Behind the Bar

Drink Up and Rock Out

On buying talent and pouring strong drinks


What is your history with The Met?
I started working for Lupo’s and The Met Café in 1998 while I was still in high school. They were in the same building on Westminster and Union Streets back then. The Met Café closed when Lupo’s moved to its new location on Washington Street in 2003. We reopened here last September and rebranded ourselves as The Met. Now, we’re a club in a mill building in the middle of a neighborhood. It’s safe. We try to have live music seven nights a week. There’s no genre that we won’t do.

What is your role here?
Talent buyer first, bartender second. I still book bands at Lupo’s and other venues in Providence and Boston.

What is your signature cocktail?
I don’t pretend to be a mixologist. I fancy Guinness and tequila. When a customer asks for a drink here, they say they want something strong, but they don’t want to taste it. I’m an expert at throwing flavored vodkas in with other stuff and making it drinkable.

Have you noticed the art of bartending change over the years?
Mai Tai has never been able to get stuck in my head; I just can’t remember how to make it. Now, I can get out my iPhone and look it up in seconds. It’s a very different world from when I first started – I didn’t even have a cell phone then.

Do you think there is a certain drink live music venues should never ever serve?
Any time anyone asks for a Long Island Iced Tea, I have to double check that they’re wearing a wristband. Long Islands are bohemian for “I am underage and want to get obliterated.” It’s a tell tale sign that you are not looking for actual enjoyment, just oblivion. Order that or a Grateful Dead and I know there’s a good chance you are not 21.

What do you do when you’re not bartending or mixing drinks?
I try to spend as much time with my amazing 9-year-old son as I can; he’s great. We play baseball, laser tag and run around. I love baseball and football. I met Theo Epstein, former general manager of the Boston Red Sox, backstage at a charity event. Deer Tick played the event and I went backstage with them more or less so I could get a photo with Epstein. I also got to have a beer with him and talk baseball backstage at a rock club. It was cool. He’s a very down to earth guy.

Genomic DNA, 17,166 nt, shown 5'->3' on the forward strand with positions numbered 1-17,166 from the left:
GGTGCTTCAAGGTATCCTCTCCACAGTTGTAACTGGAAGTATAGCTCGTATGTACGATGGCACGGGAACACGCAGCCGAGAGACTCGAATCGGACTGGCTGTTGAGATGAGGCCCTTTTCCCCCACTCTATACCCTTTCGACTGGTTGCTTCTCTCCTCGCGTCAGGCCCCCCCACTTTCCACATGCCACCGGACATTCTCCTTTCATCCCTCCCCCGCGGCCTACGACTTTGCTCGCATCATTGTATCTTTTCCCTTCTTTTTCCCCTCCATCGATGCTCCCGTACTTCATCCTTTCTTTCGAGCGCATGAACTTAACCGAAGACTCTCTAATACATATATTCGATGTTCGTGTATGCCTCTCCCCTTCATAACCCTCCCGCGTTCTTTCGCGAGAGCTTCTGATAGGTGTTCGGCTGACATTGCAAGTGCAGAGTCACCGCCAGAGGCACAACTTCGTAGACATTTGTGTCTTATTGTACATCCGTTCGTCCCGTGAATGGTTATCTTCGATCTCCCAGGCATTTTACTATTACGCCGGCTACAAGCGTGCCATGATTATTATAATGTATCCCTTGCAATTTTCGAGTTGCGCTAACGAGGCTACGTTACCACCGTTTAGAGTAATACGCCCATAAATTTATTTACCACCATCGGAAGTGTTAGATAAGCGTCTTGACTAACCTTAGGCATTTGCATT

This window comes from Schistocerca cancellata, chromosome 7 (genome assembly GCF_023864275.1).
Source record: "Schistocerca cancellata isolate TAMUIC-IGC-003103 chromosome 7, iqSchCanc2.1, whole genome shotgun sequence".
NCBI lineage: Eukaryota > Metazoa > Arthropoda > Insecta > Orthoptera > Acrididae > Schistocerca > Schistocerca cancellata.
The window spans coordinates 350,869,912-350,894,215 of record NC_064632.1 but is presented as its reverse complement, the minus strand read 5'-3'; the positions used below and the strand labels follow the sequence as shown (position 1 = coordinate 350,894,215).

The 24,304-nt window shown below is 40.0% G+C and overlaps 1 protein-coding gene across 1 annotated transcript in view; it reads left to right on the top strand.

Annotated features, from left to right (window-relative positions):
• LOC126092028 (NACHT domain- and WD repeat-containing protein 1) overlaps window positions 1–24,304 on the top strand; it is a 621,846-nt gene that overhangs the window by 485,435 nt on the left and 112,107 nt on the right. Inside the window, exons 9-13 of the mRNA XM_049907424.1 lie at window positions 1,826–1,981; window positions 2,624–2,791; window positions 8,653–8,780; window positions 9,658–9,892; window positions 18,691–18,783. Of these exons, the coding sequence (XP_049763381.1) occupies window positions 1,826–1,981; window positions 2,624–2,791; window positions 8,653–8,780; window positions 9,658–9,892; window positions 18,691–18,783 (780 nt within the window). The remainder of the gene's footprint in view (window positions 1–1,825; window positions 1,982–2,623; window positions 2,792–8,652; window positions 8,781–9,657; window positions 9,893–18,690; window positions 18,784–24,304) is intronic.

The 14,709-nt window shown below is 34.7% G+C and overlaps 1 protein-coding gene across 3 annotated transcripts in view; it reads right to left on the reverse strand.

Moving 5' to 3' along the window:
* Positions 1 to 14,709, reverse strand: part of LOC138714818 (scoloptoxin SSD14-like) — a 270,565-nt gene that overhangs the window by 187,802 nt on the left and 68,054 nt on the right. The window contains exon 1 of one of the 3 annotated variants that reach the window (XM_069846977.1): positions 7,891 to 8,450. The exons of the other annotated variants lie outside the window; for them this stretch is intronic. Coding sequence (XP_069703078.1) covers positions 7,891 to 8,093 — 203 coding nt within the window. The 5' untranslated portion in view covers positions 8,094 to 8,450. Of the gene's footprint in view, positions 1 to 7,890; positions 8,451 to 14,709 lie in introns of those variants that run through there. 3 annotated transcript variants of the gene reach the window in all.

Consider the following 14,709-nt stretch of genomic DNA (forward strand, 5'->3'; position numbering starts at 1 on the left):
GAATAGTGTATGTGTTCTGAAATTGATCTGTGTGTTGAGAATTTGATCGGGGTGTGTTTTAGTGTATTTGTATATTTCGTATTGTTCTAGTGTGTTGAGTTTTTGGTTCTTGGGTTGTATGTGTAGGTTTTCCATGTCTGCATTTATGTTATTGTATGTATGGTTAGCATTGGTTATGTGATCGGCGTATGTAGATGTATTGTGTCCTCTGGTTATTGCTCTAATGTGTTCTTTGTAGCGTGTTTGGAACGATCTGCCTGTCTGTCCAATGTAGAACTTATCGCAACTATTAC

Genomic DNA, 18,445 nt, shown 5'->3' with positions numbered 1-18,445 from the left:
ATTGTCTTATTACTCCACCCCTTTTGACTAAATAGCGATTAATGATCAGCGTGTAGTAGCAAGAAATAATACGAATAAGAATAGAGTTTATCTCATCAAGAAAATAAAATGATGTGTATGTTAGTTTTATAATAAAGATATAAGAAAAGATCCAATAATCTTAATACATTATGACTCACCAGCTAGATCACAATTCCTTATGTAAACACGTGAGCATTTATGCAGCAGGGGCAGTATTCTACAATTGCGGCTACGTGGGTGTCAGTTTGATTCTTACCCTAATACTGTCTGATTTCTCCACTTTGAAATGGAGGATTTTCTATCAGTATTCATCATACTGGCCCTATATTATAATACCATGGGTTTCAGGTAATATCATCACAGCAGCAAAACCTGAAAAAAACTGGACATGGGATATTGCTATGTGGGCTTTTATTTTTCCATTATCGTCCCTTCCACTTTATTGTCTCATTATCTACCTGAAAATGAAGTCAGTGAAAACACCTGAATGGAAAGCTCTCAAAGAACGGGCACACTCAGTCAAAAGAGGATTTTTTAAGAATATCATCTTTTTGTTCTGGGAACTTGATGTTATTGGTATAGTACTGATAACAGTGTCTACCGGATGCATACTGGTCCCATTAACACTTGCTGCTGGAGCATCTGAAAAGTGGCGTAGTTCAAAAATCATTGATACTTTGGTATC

What is the craziest item you’ve seen on a rider?
Drugs are on there a lot of the time. It will never happen and it’s pretty obnoxious. I had a famous rapper request a DVD player and four family friendly DVDs because he was touring with his son. Also, a request for saber tooth tigers; they try to be cute. At this point, I don’t even read them anymore. I just write "per budget." If they come in and ask where their saber tooth tiger is, I just say, “It was per budget.”

Most memorable music moment?
The first night of Deer Tick’s Divine Providence tour. That day, they were in NYC for a David Letterman show taping. They left the studio, hopped the Acela to Providence and came here to play. We interrupted their set to project the Letterman show on a huge sheet we had set up. It was fun to watch them watching themselves play on Letterman – wearing the same clothes they filmed in earlier that day. I’ve been working with Deer Tick from the very beginning.

Dos and don’ts of picking up women?
Do buy drinks. Don’t offer drinks and then not buy them. That happened last night and the girl was very miffed. However, I do enjoy watching girls brush off guys at the bar.

Any upcoming shows our readers should check out?
Bad Larry, a local ska band we’ve been working with for five years, on February 17. It’s a great, fun crowd.

What’s the craziest thing that’s happened to you behind the bar?
On a full moon night, crazy is normal. During a full moon, I had a customer throw a heavy pitcher at me while I was mixing drinks. It hit me, but didn’t shatter. I chased after him and asked why he did that. His reason? Because his woman was taking to another man. Was I the other man? No.